Together in our Teams, we test concepts, ask questions, seek clarification, and determine relevance. We learn. Even the best-intentioned change management programs fail to deliver all the needed information at just the right time and in just the right way. So, we assemble our collective intelligence to sift for the relevant parts. Even if the transformation doesn’t seem to make complete sense, we’ll connect dots until we find some meaning.

Finally, Teams help individuals mobilize for action. Ecosystems thrive, adapt, or die together. As individuals, it can be completely rational to choose not to change. Each of us weighs the costs and benefits of actually committing to the requested change. When there is no social support or accountability, I can simply shrug my shoulders and carry on with what I was doing.

Teams, however, create a vessel for exploring the newness of the transformed organization. They are a crucible for testing different ways of working. When my Team mates say, “Hey, we’re all in this together. Let’s give it a try”, it’s more difficult to turn our backs on the learning we will acquire through experimentation.

The Path

It’s expensive to persist in our illusion of separateness. It’s costly to our organizations when transformations stall or fail to deliver the needed outcomes. Frankly, we should be using every lever at our disposal.

To enable the fullest organizational transformation, we must embrace the Team as a powerful unit of analysis. We must SEE our Teams as not only important to the change process, but embrace them as one of our few key leverage points. In our interdependence, our best attempts at transformation become rich and colored in 3-dimensional complexity. Yes, it may be a bit messier that way, but it’s a fine trade-off.

If you’re in transformation, give some thought to how best to focus and engage your Teams on the journey. Ask them: “How are the 10 of us doing with this whole “transformation” thing? Who’s stuck? Who has doubts? How can we move forward together?”

Once engaged, consider how best to equip them for the journey. Ideally people have the tools, supports, and materials to responsibly bring to life their piece of the overall transformation. Without those key enablers, the Team will pick up the signal that this transformation is no great priority.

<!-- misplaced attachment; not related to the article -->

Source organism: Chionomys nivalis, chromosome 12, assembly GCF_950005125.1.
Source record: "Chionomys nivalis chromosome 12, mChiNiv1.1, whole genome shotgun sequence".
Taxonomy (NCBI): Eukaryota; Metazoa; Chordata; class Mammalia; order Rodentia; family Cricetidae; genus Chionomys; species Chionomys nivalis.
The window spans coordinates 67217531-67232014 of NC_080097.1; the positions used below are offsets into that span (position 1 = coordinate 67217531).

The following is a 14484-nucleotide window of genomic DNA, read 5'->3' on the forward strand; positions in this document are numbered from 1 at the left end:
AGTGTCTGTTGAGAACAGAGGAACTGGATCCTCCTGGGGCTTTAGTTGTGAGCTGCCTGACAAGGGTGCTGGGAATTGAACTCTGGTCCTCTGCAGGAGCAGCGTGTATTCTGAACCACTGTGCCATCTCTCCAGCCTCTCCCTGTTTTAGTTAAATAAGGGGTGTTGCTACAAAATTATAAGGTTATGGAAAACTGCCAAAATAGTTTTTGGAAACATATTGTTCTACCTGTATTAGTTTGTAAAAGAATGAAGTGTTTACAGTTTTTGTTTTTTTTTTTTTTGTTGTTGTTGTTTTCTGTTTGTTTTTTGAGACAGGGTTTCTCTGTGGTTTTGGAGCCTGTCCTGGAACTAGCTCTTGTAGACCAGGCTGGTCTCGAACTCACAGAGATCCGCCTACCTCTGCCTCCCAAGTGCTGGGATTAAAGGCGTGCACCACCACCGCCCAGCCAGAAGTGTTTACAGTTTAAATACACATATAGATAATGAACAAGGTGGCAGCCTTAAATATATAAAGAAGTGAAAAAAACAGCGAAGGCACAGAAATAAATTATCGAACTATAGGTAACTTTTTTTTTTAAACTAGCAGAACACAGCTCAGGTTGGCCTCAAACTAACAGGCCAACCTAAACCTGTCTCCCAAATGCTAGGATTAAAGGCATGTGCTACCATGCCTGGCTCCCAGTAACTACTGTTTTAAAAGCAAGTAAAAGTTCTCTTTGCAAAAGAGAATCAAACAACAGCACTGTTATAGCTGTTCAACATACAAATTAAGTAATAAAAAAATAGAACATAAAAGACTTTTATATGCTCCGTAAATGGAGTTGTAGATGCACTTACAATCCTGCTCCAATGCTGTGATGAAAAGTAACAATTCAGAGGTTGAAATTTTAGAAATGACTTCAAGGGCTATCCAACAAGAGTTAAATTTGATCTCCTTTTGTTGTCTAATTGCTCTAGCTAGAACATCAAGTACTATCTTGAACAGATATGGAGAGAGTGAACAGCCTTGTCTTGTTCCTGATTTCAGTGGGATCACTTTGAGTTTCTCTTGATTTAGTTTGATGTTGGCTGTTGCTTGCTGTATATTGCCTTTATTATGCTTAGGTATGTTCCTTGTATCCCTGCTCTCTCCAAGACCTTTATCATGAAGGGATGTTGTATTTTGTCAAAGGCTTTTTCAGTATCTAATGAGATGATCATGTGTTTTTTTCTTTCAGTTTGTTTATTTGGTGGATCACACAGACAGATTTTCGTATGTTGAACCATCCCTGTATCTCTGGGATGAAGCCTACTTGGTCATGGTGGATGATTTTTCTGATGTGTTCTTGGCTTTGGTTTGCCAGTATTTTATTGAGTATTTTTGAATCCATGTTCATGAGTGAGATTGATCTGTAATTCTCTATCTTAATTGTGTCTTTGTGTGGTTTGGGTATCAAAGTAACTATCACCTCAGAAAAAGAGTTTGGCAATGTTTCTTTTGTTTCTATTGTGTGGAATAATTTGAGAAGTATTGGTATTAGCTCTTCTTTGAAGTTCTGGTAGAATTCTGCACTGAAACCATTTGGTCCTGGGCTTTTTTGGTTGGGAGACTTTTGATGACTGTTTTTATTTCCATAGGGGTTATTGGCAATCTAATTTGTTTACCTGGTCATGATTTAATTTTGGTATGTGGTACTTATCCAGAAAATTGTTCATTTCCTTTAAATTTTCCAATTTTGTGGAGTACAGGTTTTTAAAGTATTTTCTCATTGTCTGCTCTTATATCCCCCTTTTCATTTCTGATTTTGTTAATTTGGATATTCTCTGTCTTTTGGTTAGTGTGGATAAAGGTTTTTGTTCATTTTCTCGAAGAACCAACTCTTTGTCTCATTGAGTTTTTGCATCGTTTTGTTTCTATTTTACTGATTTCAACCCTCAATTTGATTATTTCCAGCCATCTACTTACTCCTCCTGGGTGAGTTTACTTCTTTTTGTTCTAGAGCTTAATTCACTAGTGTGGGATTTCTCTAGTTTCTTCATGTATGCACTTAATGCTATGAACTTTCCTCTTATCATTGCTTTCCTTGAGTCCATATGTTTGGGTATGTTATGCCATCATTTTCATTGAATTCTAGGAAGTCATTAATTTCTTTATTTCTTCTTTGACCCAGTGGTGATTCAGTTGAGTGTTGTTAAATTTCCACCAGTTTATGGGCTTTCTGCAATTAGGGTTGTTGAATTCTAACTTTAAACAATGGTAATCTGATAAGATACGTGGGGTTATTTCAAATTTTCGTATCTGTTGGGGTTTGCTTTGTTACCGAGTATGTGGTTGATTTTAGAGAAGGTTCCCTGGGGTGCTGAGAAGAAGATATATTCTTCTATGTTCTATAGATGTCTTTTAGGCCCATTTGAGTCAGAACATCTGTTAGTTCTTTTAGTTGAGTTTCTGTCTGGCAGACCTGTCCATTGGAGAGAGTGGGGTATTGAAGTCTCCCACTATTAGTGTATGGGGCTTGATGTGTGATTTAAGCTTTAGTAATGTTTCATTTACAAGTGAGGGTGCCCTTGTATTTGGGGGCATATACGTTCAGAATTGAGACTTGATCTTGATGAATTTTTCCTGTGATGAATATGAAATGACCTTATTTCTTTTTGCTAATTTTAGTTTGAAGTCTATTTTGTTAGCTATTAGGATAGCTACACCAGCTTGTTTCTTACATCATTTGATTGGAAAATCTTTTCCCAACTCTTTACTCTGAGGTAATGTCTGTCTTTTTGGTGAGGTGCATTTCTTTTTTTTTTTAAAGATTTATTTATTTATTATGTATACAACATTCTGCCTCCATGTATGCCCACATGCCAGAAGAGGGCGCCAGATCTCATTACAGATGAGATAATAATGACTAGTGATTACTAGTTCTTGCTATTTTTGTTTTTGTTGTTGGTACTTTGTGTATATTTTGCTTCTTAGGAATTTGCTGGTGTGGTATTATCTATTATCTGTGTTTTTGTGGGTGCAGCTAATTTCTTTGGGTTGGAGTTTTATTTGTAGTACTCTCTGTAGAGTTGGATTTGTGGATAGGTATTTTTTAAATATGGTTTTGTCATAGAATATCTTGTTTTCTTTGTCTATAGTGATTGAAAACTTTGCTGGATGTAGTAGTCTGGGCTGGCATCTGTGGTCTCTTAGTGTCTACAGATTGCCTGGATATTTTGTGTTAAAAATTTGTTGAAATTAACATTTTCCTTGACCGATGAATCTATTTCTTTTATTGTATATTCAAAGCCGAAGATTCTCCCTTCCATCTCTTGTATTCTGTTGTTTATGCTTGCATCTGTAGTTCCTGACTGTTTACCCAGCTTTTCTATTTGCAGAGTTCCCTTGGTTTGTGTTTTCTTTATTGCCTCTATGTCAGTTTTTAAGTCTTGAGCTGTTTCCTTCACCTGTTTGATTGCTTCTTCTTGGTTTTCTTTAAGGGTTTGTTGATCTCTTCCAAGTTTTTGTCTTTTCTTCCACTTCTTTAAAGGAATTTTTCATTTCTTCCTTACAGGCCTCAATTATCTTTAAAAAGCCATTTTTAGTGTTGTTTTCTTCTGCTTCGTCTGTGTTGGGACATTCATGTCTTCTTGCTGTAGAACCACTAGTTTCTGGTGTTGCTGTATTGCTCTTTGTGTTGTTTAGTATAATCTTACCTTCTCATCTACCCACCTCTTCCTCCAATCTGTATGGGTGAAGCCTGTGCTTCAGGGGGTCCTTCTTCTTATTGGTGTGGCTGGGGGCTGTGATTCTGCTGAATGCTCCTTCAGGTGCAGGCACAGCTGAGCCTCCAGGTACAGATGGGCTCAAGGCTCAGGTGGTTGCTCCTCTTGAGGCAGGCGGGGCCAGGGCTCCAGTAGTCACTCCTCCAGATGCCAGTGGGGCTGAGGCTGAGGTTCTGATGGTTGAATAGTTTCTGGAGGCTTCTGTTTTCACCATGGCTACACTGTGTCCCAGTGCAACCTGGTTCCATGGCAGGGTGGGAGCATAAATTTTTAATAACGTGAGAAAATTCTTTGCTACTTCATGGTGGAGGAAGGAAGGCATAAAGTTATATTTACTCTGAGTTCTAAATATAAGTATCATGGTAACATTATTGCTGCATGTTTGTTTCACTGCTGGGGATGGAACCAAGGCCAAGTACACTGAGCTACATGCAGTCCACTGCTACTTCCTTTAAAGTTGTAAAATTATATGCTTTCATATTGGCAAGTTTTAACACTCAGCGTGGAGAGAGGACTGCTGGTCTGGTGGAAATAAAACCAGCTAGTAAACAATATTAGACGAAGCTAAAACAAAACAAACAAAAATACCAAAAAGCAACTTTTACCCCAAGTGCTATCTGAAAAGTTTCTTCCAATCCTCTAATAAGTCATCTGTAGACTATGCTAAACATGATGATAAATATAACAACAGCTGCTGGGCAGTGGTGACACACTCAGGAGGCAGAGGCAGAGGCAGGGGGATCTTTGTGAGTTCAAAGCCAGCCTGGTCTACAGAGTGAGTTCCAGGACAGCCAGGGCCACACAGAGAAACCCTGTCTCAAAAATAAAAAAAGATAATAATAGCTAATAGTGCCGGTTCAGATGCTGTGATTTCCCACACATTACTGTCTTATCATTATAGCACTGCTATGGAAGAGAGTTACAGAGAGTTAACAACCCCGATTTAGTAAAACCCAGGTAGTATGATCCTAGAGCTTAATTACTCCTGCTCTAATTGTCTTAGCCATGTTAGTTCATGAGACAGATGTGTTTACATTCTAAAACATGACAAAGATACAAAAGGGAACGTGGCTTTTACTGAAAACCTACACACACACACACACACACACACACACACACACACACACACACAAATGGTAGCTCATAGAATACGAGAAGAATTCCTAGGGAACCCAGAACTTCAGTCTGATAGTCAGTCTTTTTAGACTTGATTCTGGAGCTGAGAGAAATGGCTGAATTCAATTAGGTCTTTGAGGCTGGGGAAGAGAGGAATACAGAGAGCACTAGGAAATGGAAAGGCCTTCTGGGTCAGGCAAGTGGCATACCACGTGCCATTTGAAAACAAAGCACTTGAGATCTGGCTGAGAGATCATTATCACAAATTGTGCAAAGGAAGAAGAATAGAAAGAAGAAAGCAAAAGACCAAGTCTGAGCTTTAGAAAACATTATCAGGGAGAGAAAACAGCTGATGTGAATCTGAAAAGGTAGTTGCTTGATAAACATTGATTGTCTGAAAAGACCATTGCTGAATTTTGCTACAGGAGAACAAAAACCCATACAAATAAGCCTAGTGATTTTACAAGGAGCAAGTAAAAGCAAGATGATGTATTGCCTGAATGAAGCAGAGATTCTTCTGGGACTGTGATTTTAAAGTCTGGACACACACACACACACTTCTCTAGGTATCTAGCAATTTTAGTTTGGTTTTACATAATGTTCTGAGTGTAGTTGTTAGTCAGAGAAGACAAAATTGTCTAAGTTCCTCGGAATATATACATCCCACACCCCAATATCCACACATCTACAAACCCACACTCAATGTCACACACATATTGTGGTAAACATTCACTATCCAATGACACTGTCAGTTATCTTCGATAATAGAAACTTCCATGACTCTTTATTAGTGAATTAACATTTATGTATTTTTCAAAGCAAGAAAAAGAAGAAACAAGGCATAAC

Finally, knowing your Team the way you do, brainstorm how to best reward them for their dedicated effort and accomplishments. Teams that drive together thrive together. Make it clear that their extra attention to the transformation was well worth their time and effort.

Engaged in this way, your Team will be preservers and defenders of your most important assets in a transformation process: vision, charity, hope, and belief.

Join the conversation


  • 5 June 2017
Whirling Chief

Leadership & Team Development

Nº 91

Making Our Teams Matter


It’s not that teams aren’t important. They are. We know they are. Yet we live in a swirl of teams, often too busy or overwhelmed to see their true richness and tap their tremendous opportunity.

The issue? We don’t know what to do with the importance teams have in our lives.

Take a look at what we already know about the ubiquity and consistency of the importance of teams in organizations:

  • In my coaching and consulting company, when we begin working with a team that desires to improve effectiveness, we start with a simple question: “How many teams are you on here at work? How about at home and at play?” Over 10 years of asking this question, the answer is quite consistently around 8 or 9 teams.
  • You might wonder how many teams exist within your own organization. One good way to estimate this is to divide the number of employees by 7. If you have 14,000 employees, yes, it’s quite possibly you have 2,000 teams at your company, more or less.
  • Josh Bersin’s 2016 analysis of Global Human Capital trends seeks input from thousands of executives around the world. These executives’ number 1 concern, even higher than leadership development, culture, or workforce analytics? How to structure their organizations into highly effective and agile teams that can work across functional and organizational boundaries (pg. 3-5).
  • Global powerhouse Google spent two years studying their teams to determine which variables predict better team results. [Google, like Cisco and others, focus on and invest heavily in teams as the fundamental unit of productive work.] Certainly, they would find that the teams with the best results were made up of the most brilliant individuals, no? No. The teams with the best business results were ones with behavioral norms around empathy and listening, and in which leaders helped create a sense of psychological safety.